Which? — nutritional therapists giving "dangerous advice"

The consumer group Which? has published a report accusing nutritional therapists of providing advice that “could seriously harm patients health”.

But the report’s findings, and its methodologies, have been sharply criticised by the leading professional body for nutritional therapists.

Which? sent undercover investigators posing as patients with a range of health problems to 15 consultations with nutritional therapists charging £50 to £80 per visit. Using criteria set by its expert panel — dietitian Catherine Collins, professor of pharmacology David Colquhoun and Dr Margaret McCartney, a GP — six of the visits were rated  as ‘dangerous fails’, a further eight were rated as ‘fails’, and only one was deemed a ‘borderline pass’.

One researcher, posing as a breast cancer sufferer, was reportedly told by her therapist to delay radiotherapy treatment recommended by her oncologist saying they could rid the body of cancer through diet. The therapist advised her to follow a no-sugar diet for three to six months saying “cancer feeds off sugar. By cutting out sugar we have a better chance of the cancer going away”. Which?’s expert panel considered this highly irresponsible and incorrect advice.

Which? says that another of its researchers was told by a therapist that if the course of treatment they prescribed for his severe tiredness started to make him feel unwell, it showed the “treatment was working” and he shouldn’t contact his GP as they “wouldn’t understand what was happening”.

Which? accuses the therapists of relying on non-evidence-based testing to diagnose symptoms. And it says some therapists were recommending “unnecessary supplements” costing up to £70 a month.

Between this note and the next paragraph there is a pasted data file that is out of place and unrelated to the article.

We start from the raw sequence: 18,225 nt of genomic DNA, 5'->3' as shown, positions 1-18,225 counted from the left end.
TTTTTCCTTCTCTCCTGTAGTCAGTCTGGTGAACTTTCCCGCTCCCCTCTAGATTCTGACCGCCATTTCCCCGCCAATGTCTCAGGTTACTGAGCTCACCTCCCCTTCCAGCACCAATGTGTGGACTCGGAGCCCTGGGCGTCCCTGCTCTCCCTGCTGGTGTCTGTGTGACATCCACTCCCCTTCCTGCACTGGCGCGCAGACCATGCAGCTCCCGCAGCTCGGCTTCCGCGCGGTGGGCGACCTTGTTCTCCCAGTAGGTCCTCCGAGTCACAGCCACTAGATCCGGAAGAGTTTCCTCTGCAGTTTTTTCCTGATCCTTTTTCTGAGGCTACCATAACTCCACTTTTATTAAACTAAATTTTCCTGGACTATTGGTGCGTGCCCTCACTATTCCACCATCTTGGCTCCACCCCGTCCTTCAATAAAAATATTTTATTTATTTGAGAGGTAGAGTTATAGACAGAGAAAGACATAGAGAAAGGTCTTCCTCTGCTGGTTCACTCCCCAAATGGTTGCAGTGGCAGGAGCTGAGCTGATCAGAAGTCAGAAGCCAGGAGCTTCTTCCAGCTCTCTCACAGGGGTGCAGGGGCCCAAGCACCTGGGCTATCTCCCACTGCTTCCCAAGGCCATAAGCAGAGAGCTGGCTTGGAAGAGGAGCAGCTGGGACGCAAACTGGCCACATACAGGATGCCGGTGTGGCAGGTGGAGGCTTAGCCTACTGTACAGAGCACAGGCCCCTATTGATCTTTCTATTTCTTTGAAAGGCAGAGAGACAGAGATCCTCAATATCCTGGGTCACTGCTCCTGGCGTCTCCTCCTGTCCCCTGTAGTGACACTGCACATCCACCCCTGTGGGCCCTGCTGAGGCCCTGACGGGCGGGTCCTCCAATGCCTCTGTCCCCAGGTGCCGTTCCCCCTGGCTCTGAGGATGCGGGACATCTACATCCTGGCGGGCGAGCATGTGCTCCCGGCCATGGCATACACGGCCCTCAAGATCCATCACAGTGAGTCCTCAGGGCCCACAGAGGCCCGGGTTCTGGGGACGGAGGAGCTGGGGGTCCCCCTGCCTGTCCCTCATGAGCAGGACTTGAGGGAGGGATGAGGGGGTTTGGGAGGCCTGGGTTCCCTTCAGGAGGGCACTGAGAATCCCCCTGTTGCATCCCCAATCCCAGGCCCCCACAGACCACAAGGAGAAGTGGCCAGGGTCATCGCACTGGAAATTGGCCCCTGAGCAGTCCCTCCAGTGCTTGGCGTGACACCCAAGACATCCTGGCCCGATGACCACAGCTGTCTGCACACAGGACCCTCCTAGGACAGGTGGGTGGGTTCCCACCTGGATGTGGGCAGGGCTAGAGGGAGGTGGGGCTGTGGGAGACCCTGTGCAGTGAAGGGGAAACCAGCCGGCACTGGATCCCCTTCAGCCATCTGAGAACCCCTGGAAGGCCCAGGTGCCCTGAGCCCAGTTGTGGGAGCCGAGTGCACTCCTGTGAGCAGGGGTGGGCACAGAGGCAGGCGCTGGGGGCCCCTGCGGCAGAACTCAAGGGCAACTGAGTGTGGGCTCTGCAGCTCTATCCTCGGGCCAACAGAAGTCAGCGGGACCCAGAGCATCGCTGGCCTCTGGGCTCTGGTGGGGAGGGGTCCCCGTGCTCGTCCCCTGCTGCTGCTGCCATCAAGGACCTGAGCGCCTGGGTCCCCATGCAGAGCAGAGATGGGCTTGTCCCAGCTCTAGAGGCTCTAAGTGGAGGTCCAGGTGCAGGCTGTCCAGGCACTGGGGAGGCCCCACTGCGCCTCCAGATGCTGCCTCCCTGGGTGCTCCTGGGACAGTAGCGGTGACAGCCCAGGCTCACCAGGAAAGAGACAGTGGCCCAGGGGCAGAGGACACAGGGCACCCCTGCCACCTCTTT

Which? says it is particularly concerned that several of the therapists had diagnosed conditions. This, it claims, would them in breach of the code of practice operated by the British Association for Applied Nutrition and Nutritional Therapy (BANT), of which 14 out of the 15 the therapists are members. The consumer group accuses BANT of failing to “police practitioners effectively”.

“We found some shocking examples of irresponsible advice given by nutritional therapists”

Which? executive director, Richard Lloyd, said: 

“We found some shocking examples of irresponsible advice given by nutritional therapists. Our research shows that not only were they a waste of money, but some of their recommendations could seriously harm people’s health.

“This is largely a self-regulated industry where anyone can set up and practice as a nutritional therapist, meaning there is no real protection for consumers. Which? wants the government to take action to stop nutritional therapists putting people’s health at risk.”

However, in a statement, BANT says that the Which? report “contains a number of inaccuracies and inconsistencies” and suggests that both report and the experts enlisted by Which? are “biased”. The association also insists that “it is completely outside the BANT Code of Practice to advise a client to withhold any treatment for cancer for any period of time in order to follow a nutritional approach”.

“We were given copy of the transcripts and, quite frankly, these made bizarre reading due to the incompleteness of the texts.”

BANT’s PR manager, Jayne Nelson, told Natural Products that “while the Association has guidelines, not all our members are signed up to them, and we can’t force them to do so.” Nelson said she was surprised to hear that Which? had thought it appropriate to use “secret recordings and fictitious conditions”. She said that Which? had refused to name the practitioners, who might have challenged Which?’s accounts of the consultations, and refused BANT’s requests to be able to listen to the full recordings. “We were given copy of the transcripts and, quite frankly, these made bizarre reading due to the incompleteness of the texts.”

The Alliance for Natural Health (ANH) has acknowledged that “undeniably, some of the advice given by the nutritional therapists targeted by the Which? investigation gives serious cause for concern”, in particular ‘red flag’ symptoms which a trained professional ought to recognise as indicating the possibility of a serious underlying medical condition. It also says that professional codes of practice need to be clear and properly policed, with practitioners who flout their professional body’s code facing “severe sanction”. However, the campaign group accuses Which? of bias in the way it selected its expert panel and of being ” laughably transparent in its desire to hang nutritional therapists out to dry”.

Which? says it is taking its findings to the government and demanding “proper regulation” in the sector.